On February 16, 2018, the Justice Department issued an indictment charging the Internet Research Agency, a Russian organization employing hundreds of individuals and having a budget over a million dollars, and thirteen individuals with trying to influence the 2016 election. The organization allegedly studied audience engagement with social media posts and then posed as individuals and groups (such as @TEN_GOP which had over 100,000 followers) to affect votes in battleground states. These allegations demonstrate the growing threat that fake news poses to democracy.

We are just now beginning to discover the potential capabilities of social media. For example, Facebook was able to increase voter turnout by 340,000 in 2012 by adding an “I voted” button to its page. While this powerful influence on public behavior is good news for social media companies looking to generate advertising revenue, this amount of control could be very dangerous if unregulated. Human susceptibility to social media influence is even more disturbing when considering that technology in the areas of artificial intelligence and content creation is advancing rapidly.

Some notable recent innovations are in the space of video and audio editing. Researchers at Stanford recently developed technology that can in real-time map a source subject’s facial movements onto a target video clip of a celebrity’s head to modify their facial movements. Thus, a user could quickly and cheaply make amazingly realistic fake videos. Similarly, Adobe is about to release audio editing software that allows a user to create completely fake voice audio by deconstructing recorded speech into phonemes which can then be reconstructed into whatever statement you want the voice to say.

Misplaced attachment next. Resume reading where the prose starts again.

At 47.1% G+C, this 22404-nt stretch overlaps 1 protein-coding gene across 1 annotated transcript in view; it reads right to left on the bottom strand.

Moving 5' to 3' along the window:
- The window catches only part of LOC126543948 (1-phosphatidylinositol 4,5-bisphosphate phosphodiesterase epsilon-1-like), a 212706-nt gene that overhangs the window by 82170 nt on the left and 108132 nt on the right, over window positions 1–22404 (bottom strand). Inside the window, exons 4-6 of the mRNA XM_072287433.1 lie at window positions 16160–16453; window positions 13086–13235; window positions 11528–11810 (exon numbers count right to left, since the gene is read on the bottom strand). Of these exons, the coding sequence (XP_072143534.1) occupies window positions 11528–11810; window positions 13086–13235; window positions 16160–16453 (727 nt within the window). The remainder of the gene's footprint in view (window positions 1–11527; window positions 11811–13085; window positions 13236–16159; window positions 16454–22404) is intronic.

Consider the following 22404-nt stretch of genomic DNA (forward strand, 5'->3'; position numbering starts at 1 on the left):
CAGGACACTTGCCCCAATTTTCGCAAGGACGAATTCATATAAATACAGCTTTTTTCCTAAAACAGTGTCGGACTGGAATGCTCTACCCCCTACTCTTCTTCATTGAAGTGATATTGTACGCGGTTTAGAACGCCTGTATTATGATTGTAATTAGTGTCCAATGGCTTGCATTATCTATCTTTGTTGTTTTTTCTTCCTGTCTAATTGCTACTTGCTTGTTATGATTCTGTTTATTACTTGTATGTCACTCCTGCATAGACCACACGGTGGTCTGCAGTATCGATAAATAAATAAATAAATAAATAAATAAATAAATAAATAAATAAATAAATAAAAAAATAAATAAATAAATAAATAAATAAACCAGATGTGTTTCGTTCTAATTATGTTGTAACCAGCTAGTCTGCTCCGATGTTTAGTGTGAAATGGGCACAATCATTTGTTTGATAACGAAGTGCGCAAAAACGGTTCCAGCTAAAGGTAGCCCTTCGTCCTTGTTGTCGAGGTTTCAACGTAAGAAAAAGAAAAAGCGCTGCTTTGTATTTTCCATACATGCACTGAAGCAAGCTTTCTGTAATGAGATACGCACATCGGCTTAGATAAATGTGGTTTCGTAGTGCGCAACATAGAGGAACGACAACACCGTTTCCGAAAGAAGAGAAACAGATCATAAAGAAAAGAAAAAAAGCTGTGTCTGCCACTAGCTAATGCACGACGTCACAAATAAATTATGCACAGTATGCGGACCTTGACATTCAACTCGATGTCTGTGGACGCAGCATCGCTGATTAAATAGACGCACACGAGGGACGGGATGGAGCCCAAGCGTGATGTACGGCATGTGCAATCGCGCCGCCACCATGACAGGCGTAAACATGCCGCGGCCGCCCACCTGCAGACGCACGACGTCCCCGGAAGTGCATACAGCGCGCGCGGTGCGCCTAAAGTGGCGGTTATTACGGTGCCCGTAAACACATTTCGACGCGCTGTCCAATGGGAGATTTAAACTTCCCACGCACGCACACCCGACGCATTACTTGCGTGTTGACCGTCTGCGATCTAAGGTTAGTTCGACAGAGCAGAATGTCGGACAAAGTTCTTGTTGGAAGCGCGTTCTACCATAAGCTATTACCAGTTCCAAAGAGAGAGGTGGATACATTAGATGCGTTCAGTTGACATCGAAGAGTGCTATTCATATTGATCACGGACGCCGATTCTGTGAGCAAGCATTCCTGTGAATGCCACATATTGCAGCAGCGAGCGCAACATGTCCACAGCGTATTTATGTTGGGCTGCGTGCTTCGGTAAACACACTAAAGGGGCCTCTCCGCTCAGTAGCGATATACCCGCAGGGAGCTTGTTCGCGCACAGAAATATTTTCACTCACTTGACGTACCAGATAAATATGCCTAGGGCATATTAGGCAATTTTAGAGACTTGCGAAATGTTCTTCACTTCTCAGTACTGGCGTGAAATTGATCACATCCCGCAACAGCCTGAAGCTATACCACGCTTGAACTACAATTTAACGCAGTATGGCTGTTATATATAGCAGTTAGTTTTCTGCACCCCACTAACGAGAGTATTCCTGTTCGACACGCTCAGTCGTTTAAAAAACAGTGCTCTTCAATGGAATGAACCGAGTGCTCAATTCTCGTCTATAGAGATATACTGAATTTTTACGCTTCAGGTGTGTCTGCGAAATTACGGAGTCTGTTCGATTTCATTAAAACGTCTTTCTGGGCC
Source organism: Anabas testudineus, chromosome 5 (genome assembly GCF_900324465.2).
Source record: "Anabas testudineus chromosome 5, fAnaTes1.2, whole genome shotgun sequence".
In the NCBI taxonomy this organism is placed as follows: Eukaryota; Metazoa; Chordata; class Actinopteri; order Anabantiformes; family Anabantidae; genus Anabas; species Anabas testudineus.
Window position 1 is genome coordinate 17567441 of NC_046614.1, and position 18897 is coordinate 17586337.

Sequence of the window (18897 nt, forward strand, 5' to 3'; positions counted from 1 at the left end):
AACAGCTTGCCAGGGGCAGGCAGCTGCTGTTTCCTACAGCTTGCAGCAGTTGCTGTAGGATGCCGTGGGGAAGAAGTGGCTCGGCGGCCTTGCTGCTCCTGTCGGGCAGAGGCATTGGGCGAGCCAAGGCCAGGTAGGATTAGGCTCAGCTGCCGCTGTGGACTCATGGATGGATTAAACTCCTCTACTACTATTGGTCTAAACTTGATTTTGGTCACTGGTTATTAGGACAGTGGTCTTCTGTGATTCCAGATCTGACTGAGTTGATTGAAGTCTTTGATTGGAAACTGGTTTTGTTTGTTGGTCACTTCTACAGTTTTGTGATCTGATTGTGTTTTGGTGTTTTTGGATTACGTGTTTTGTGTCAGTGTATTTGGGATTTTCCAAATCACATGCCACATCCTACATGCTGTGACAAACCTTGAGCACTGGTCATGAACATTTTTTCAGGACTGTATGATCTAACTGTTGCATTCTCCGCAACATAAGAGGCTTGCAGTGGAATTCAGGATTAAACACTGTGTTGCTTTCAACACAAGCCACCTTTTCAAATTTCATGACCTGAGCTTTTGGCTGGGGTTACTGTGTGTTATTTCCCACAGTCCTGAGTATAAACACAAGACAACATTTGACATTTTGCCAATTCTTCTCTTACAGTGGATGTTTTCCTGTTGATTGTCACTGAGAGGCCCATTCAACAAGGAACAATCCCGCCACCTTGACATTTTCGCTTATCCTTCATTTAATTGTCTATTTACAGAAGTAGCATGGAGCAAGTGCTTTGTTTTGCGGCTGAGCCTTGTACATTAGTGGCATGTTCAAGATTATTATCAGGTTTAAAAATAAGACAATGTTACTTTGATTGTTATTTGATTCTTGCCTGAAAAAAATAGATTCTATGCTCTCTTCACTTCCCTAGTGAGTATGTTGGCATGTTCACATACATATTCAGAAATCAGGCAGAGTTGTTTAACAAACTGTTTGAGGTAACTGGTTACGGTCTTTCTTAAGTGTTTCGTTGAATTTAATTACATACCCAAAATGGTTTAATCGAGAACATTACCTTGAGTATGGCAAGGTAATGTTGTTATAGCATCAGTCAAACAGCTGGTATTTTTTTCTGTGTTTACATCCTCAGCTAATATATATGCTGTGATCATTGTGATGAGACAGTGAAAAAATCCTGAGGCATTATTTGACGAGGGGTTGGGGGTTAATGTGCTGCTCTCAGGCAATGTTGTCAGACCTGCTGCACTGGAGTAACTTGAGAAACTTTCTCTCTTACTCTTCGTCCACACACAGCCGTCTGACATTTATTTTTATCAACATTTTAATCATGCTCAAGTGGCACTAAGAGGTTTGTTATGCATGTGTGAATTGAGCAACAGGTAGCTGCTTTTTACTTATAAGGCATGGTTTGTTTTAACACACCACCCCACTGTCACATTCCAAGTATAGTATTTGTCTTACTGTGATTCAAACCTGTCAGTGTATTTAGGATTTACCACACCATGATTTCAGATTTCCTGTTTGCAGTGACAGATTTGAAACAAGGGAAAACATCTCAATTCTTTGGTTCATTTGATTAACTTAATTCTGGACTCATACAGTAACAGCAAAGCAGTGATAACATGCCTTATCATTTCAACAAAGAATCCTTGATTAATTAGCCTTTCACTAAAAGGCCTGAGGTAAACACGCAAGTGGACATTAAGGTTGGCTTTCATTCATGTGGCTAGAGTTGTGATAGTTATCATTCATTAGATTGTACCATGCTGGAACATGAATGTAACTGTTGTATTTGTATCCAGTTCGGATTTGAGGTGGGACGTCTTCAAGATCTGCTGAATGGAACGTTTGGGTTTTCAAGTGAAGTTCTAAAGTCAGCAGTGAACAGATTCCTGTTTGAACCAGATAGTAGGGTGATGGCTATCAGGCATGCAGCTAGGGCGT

Fake videos and audio will create new possibilities for people attempting to manipulate the public through social media influence. These lifelike video and audio may be more convincing and more difficult to detect. Even subtle changes to real videos may convey a completely different message.  Humans have always been prone to believe in conspiracy theories and increased false evidence may only exacerbate this problem. The question then becomes whether there is there anything that can be done to deter people from using these technologies for the wrong reason.

Finding liability for textual fake news through libel is limited by First Amendment. For video and audio fake news, the impersonated individuals may have claims through the right to publicity. This state law property right existing in twenty-two states protects someone’s name and likeness to various degrees. However, the plaintiffs in these cases are typically celebrities, so it is unknown whether the publicity right case law can support claims in all of the situations that may arise when fake videos of Facebook friends can be produced quickly and cheaply.

How much freedom should people have to produce fake material with the intent to influence the public through deception? Even if the law forbid these creations completely, the current anonymity available on the internet could make catching the violators nearly impossible. In light of the recent attack, America needs to explore liability and enforcement solutions to protect the integrity of future elections.

Joseph Dorris

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